Now, I switched to the new Intuos5 medium and loved the new look and feel, but did not like the screen to tabled ratio. Just navigating through photoshop from one end of the screen to the other was very awkward. I messed around with the mapping settings and I still couldn’t get something that I liked. Now, I have been using a Large tablet for the past 2 years and it might take some time to adjust. But, since I rely so much on my tablet for what I do as a career, to me it is worth spending a little more and getting what I am already confortable with.

    Professionally speaking, the tablet to monitor ratio is a big deal to me. If you are using the tablet with just a 15 or 17 monitor/ laptop, the Medium tablet ratio is probably okay. If you are primarily using the tablet for photo touch up and some moderate design, the Medium size will suit your needs. But, if you have some drawing background (fine arts), you will probably find the Large tablet to suit your needs. The biggest reason is the way you probably do your strokes, you use your arm & shoulder instead of your wrist. Wrist movement would be appropriate (common) for photo touchups, and some illustrations, but for bigger custom made designs you would want the Large tablet. The medium size tablet is like drawing on half a sheet of paper at a time and the Large tablet is like drawing on a whole piece of paper (8.5×11).

    One big thing I noticed was the active area difference between the two tablets. The active area is only within the white cross hairs (or “L” figures) on the tablet. You have an extra .5″ of blank space around the active area and it doesn’t really seem to do anything (at least from what I could tell). This makes your active area a lot smaller than what it looks. This was a big deal breaker for me and the reason for why I am going back to using the Large size tablet.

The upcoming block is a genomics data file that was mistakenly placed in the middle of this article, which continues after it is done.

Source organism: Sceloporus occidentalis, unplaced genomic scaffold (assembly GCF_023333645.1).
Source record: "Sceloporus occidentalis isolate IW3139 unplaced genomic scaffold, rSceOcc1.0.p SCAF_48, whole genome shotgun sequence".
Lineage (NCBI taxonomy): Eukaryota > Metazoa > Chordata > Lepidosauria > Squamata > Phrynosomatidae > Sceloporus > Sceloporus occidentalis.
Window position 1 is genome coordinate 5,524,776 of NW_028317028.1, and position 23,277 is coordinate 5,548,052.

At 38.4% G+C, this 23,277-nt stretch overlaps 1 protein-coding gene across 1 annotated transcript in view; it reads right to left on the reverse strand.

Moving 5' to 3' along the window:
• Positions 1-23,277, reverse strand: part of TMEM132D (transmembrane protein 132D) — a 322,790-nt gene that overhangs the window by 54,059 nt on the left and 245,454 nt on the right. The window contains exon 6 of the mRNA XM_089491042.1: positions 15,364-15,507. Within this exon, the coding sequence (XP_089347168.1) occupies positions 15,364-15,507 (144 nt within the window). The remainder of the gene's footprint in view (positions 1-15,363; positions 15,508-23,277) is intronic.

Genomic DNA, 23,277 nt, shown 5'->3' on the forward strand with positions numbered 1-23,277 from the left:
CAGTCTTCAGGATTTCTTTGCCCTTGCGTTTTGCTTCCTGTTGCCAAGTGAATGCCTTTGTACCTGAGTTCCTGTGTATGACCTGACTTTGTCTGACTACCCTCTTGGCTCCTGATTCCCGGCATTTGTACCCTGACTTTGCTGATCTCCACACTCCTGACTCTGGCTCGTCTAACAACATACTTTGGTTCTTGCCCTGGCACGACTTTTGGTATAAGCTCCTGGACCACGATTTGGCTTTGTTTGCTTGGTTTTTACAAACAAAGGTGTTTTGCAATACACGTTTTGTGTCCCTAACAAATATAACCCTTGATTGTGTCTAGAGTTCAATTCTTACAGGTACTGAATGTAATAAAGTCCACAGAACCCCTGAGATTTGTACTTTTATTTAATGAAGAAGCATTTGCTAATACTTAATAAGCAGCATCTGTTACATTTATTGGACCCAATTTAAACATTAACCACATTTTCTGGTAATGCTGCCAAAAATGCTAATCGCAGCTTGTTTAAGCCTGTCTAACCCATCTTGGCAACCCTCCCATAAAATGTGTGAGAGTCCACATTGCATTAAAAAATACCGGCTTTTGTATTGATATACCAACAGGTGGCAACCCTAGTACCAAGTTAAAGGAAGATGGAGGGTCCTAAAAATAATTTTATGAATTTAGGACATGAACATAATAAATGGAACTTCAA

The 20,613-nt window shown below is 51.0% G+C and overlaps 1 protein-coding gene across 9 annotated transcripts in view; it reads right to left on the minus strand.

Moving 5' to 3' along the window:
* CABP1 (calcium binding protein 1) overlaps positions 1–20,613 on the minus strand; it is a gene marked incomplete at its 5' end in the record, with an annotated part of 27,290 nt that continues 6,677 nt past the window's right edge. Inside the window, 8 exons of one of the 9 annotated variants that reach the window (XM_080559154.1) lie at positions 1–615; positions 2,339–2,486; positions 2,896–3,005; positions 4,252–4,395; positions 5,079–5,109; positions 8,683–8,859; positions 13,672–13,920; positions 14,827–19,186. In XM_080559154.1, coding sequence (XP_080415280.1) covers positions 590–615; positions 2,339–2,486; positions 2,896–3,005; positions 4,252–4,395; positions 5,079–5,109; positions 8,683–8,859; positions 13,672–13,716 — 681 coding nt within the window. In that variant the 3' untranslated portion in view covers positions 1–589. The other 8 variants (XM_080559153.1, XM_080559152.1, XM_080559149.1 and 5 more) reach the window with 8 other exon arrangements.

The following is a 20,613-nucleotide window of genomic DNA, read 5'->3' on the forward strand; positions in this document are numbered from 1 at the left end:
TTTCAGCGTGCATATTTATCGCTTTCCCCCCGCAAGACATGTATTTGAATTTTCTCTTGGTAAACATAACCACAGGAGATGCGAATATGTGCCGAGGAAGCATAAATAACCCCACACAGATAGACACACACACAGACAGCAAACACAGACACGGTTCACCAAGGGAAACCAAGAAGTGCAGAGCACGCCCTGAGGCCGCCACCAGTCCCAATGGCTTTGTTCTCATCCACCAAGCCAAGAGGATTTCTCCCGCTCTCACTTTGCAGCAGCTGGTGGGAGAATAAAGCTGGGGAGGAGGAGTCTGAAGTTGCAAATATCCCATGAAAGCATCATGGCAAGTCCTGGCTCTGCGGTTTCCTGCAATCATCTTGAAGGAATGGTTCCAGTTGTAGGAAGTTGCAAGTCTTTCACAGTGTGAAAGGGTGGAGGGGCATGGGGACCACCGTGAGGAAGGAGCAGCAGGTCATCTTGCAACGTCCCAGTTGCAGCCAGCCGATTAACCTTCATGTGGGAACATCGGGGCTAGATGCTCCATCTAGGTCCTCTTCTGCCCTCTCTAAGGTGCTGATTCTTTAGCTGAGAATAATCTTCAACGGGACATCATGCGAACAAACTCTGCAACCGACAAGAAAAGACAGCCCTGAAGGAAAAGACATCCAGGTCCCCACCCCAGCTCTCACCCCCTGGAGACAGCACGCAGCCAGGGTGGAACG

When it comes down to performance, both tablets have equal sensitivity and touch performance, there is no question in that. The biggest thing is consider the monitor real estate you will be using and the tablet to monitor ratio. Remember that a tablet is a tablet for computer graphic work that requires a pen/ pencil style, not Navigation and or web browsing. The touch is a nice plus and I believe its just Wacoms way of gearing to the new Navigation style that computers are headed to.

    I will be returning the Medium and getting a Large. I will post an update once I get it

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  2. 78 of 81 people found the following review helpful
    4.0 out of 5 stars
    Great tablet with a bad driver (6.3.0-2) *UPDATEDx2*, March 5, 2012

    Amazon Verified Purchase(What’s this?)
    This review is from: Wacom Intuos5 Touch Medium Pen Tablet (PTH650) (Personal Computers)

    Update 9/11/2012: I have found a compromise system of settings between Apple and Wacom that seems to work fairly well. On Apple’s settings pane I UNcheck everything on the Point & Click tab and leave only the two Zoom boxes checked on the Scroll and Zoom tab (the More Gestures tab doesn’t seem to affect it). In the Wacom touch settings, Standard Gestures tab, I have UNchecked Tap to click, Tap to right click, and Rotate.

    My belief is that part of the problem arrises when the two touch features fight with each other, and this particular setup seems to minimize the arguments.

    I’m still using and happy with driver, version 6.3.2-4 (Mac)

    Update 7/11/2012: The latest driver, version 6.3.2-4 (Mac) is the first version that I would call good. It seems to include some palm rejection (a feature they had promised was in the pipe-line), and it makes all the difference in the world. At this point if you were holding off for decent drivers (and you are on a Mac), I’d say go ahead and pull the trigger. Windows drivers seem to lag behind the Mac drivers, so I can’t vouch for them. The palm rejection is not perfect – it only seems to work at the very bottom of the tablet for some reason – but it makes the tablet very much easier to use with your hand. The pen input remains, as ever, very good.